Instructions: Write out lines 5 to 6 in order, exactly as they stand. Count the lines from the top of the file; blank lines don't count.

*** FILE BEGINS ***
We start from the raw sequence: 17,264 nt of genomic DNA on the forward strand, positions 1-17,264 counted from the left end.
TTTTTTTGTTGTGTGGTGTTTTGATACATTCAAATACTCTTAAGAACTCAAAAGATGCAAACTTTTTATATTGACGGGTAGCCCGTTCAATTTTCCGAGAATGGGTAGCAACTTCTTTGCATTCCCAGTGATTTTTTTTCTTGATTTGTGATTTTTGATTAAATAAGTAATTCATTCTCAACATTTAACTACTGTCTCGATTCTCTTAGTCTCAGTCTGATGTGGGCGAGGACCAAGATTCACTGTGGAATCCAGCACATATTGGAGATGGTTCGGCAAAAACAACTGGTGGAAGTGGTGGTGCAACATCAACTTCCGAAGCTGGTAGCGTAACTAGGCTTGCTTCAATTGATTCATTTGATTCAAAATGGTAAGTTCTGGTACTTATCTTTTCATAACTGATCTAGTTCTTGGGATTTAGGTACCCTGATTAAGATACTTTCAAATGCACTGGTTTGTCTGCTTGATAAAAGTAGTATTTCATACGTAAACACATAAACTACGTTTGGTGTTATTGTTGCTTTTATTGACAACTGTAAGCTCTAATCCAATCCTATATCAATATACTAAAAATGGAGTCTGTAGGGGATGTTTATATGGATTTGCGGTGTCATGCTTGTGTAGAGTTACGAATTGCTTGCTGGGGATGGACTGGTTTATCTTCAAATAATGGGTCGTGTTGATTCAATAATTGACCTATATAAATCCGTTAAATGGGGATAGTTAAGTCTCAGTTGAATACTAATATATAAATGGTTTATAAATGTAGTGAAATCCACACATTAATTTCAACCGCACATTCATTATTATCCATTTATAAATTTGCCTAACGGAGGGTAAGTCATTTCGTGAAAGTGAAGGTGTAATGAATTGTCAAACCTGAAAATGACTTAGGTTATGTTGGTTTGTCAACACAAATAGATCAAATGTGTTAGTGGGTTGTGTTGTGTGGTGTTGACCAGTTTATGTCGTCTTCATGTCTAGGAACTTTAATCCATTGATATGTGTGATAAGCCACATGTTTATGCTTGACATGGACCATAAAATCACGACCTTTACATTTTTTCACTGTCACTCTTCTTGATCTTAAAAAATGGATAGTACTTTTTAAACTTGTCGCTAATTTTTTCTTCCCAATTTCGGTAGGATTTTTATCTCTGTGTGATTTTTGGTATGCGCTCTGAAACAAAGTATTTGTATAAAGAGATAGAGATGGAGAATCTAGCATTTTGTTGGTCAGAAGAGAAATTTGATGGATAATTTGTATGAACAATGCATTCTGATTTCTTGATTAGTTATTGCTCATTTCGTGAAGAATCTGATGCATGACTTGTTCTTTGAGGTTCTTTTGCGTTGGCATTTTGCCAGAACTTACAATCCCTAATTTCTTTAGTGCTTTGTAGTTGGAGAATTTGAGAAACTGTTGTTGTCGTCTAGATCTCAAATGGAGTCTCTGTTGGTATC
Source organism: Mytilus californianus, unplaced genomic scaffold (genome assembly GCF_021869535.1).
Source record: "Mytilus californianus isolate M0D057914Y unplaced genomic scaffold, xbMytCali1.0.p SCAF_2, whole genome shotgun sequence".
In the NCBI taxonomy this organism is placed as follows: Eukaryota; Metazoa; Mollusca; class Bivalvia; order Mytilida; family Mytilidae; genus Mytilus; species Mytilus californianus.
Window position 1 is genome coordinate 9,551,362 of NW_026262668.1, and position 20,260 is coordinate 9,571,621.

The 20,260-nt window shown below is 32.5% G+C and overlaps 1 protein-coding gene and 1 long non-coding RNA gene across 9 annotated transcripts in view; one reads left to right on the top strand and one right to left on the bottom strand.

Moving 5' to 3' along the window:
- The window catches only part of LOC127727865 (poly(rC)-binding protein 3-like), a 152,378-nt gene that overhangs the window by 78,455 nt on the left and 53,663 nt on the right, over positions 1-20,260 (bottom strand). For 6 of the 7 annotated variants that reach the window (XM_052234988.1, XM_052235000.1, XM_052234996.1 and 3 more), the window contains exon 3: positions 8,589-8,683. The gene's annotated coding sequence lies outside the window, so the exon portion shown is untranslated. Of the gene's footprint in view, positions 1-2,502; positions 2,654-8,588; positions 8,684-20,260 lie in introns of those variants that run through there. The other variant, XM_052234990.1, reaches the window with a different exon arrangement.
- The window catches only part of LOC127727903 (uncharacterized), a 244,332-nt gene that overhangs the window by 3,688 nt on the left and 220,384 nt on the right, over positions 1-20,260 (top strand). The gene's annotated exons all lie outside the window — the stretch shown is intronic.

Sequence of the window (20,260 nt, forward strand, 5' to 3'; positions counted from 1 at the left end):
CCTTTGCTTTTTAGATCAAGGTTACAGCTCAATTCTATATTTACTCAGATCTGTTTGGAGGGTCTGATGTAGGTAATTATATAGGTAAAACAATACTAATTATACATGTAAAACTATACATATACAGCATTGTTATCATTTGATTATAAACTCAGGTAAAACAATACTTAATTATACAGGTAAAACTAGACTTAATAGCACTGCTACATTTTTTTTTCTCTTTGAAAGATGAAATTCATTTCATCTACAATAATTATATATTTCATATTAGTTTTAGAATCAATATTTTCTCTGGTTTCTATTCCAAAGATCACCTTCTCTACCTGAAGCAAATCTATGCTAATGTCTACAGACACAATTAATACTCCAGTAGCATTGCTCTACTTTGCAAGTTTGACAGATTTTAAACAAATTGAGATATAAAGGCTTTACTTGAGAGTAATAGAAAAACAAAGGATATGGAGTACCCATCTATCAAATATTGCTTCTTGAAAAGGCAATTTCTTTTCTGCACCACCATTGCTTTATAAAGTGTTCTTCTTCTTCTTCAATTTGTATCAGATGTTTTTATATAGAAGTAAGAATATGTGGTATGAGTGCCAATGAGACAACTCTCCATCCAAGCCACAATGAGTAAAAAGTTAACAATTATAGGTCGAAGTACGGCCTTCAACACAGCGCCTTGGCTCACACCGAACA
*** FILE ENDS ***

In the NCBI taxonomy this organism is placed as follows: Eukaryota; Metazoa; Mollusca; class Bivalvia; order Mytilida; family Mytilidae; genus Mytilus; species Mytilus californianus.
Window position 1 is genome coordinate 9,551,362 of NW_026262668.1, and position 20,260 is coordinate 9,571,621.